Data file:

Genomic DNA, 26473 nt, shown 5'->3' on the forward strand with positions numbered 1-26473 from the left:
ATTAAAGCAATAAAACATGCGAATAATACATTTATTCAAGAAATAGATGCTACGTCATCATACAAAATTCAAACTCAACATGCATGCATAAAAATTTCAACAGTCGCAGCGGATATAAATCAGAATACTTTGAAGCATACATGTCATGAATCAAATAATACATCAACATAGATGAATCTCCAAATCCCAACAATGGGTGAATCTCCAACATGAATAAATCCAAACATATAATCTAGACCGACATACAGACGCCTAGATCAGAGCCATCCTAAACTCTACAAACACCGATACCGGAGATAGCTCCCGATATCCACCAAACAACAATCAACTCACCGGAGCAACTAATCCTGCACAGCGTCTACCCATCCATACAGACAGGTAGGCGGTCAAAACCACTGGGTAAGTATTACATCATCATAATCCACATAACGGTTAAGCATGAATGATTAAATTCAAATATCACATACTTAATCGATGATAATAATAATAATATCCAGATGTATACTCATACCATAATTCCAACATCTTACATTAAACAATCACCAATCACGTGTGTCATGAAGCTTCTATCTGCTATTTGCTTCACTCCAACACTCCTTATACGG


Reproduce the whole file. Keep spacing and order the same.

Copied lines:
Genomic DNA, 26473 nt, shown 5'->3' on the forward strand with positions numbered 1-26473 from the left:
ATTAAAGCAATAAAACATGCGAATAATACATTTATTCAAGAAATAGATGCTACGTCATCATACAAAATTCAAACTCAACATGCATGCATAAAAATTTCAACAGTCGCAGCGGATATAAATCAGAATACTTTGAAGCATACATGTCATGAATCAAATAATACATCAACATAGATGAATCTCCAAATCCCAACAATGGGTGAATCTCCAACATGAATAAATCCAAACATATAATCTAGACCGACATACAGACGCCTAGATCAGAGCCATCCTAAACTCTACAAACACCGATACCGGAGATAGCTCCCGATATCCACCAAACAACAATCAACTCACCGGAGCAACTAATCCTGCACAGCGTCTACCCATCCATACAGACAGGTAGGCGGTCAAAACCACTGGGTAAGTATTACATCATCATAATCCACATAACGGTTAAGCATGAATGATTAAATTCAAATATCACATACTTAATCGATGATAATAATAATAATATCCAGATGTATACTCATACCATAATTCCAACATCTTACATTAAACAATCACCAATCACGTGTGTCATGAAGCTTCTATCTGCTATTTGCTTCACTCCAACACTCCTTATACGG